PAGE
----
By Dan Spencer
This week saw the celebration of Holy Week which preceded Easter.
24 March 1415 was Palm Sunday which was the start of Holy Week, which was the start of a long period of religious events. The previous week the clergy had exchanged their white robes for red ones on Passion Sunday. Palm Sunday was a day for the blessing of branches, to celebrate Christ’s journey into Jerusalem. In urban parishes and cathedrals it was also commonplace for choirs to sing the Passion. The following day was known as Lady Day, or the Feast of the Annunciation, which commemorates the visit of the angel Gabriel to the Virgin Mary, who informed her that she would be the mother of Jesus Christ.
Public ceremonies and recitations were a feature of Holy Week, on Wednesday (27 March) a passage from the bible regarding the rending of the veil in the Temple was recited and the cloth hung before the high altar was torn down. On this day Henry was in Westminster where he made a grant to Thomas, prior of the convent of St. Mary and St. Thomas the Martyr in Newark, for certain rights concerning the church of Ewelle in Surrey. At the same time he also appointed his servant, Roger Assent, to the office of forester and rider of the forest and chase of Cank in Stafford.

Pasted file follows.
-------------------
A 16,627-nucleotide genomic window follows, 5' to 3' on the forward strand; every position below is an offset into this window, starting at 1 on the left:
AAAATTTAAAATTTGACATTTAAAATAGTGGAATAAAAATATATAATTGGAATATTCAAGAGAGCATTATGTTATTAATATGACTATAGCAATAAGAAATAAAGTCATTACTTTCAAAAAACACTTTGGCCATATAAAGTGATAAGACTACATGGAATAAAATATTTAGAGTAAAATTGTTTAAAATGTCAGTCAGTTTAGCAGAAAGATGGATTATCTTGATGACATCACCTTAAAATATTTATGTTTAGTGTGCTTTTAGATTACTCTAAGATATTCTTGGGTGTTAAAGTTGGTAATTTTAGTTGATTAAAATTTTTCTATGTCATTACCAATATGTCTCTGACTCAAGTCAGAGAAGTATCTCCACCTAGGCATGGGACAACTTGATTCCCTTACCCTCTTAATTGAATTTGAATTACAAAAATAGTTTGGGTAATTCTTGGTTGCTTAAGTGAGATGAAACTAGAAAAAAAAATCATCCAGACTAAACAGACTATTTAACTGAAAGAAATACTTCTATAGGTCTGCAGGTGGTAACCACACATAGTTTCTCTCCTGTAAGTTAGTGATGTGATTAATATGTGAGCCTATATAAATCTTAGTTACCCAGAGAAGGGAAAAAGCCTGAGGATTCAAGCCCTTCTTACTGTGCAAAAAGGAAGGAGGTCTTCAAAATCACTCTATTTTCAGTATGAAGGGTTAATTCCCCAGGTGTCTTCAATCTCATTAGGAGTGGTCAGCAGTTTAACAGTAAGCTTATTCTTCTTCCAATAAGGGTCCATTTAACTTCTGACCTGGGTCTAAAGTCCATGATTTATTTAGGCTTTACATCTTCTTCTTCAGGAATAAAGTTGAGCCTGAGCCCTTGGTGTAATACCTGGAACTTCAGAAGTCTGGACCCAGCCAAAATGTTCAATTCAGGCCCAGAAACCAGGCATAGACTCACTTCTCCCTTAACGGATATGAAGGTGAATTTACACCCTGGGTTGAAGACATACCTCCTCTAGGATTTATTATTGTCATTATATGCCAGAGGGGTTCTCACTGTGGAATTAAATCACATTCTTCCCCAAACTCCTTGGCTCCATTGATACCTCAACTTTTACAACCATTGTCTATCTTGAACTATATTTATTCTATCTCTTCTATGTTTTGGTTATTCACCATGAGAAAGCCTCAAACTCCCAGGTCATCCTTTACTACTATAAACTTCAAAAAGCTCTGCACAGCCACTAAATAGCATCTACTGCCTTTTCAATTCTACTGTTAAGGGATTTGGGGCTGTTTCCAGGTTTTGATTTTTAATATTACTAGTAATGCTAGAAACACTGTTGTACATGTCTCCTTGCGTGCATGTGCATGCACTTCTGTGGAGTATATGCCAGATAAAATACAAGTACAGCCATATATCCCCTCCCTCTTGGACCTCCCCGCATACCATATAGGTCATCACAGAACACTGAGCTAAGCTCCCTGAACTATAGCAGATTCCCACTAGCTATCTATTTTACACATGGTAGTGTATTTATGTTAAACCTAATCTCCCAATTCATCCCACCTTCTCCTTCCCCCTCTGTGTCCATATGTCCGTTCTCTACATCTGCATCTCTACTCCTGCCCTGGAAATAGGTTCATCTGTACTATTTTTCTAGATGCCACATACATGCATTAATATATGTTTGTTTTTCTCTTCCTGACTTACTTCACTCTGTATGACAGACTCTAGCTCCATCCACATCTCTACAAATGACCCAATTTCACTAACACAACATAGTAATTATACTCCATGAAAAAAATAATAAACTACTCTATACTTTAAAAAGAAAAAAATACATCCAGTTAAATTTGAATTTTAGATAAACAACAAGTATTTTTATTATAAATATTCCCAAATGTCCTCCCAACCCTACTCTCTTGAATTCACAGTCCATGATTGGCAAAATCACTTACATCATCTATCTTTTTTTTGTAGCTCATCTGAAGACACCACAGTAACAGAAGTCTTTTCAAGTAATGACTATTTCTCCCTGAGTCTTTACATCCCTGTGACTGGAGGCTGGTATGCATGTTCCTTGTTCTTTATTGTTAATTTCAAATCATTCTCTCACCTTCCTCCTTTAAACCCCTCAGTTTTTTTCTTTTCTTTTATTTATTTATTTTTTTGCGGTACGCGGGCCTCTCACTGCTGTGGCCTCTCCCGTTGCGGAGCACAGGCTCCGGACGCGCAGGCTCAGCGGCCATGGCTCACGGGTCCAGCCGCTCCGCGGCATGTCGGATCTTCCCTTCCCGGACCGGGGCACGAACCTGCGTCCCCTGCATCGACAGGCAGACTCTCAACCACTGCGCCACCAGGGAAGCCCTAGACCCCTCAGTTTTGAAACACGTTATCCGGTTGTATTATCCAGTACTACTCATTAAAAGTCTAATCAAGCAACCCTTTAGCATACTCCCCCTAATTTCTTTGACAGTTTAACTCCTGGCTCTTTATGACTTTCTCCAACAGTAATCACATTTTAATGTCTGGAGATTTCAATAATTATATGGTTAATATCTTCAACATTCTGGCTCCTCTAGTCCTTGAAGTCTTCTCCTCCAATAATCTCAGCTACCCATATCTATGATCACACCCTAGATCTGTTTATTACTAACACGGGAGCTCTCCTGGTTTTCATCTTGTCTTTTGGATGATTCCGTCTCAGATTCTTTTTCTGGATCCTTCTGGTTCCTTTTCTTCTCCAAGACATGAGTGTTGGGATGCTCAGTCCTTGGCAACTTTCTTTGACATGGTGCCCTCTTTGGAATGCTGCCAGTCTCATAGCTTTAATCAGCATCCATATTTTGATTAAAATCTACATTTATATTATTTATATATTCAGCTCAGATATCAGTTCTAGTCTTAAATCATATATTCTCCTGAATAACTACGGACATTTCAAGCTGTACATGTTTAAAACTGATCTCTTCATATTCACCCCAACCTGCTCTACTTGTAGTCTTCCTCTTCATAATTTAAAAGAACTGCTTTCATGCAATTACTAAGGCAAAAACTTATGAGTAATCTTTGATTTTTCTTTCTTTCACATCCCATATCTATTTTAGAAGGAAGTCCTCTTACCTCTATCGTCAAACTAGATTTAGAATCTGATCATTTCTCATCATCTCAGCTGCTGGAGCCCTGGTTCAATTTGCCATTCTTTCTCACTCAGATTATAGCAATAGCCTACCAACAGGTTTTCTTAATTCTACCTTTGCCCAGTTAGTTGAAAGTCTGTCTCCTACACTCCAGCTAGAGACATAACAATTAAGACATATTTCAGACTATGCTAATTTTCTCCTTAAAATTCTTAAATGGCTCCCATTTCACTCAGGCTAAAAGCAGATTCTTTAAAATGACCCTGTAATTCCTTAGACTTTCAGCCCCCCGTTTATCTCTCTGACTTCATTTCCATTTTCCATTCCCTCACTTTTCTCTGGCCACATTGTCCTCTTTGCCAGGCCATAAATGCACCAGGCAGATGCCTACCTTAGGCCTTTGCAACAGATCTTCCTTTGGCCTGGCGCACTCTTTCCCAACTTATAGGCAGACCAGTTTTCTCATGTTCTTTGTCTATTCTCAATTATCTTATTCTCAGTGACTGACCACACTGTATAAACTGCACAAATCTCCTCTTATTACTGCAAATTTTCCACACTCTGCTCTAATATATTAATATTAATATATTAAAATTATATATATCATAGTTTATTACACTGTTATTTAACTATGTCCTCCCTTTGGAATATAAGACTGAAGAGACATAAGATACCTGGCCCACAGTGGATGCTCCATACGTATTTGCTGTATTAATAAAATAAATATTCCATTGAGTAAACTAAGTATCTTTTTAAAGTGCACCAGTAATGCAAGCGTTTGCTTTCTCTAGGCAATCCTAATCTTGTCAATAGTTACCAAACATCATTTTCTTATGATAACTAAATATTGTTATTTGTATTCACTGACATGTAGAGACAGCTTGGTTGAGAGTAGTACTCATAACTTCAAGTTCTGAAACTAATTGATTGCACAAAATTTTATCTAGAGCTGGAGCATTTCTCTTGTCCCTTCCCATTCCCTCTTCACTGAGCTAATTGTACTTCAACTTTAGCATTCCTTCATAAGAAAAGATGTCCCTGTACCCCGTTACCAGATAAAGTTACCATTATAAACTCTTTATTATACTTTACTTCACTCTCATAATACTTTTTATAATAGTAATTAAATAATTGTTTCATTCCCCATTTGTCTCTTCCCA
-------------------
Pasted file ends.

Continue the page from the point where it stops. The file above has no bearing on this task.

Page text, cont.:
The next day of Holy Week was Maundy Thursday, the Feast of the Last Supper, when Christ washed the feet of his disciples. Since the thirteenth century it had been customary for English kings to wash to feet of poor people. Henry V would also have given gifts of robes and money to paupers, a custom which had existed since 1361, when Edward III decided to give gifts to as many poor people as he had years of life. The week ended with Good Friday, the commemoration of the crucifixion and entombment of Christ. This was also a day when the king would bless ‘cramp rings’ which were given to epileptics.
This information came from Ronald Hutton, The Rise and Fall of Merry England: The Ritual Year 1400-1700 (Oxford: Oxford University Press, 1994), pp. 20-2, 57; Calendar of the Patent Rolls, 1413-1416, pp. 307, 321.
Image of Christ’s entry into Jerusalem, taken from Wikipedia and is in the Public Domain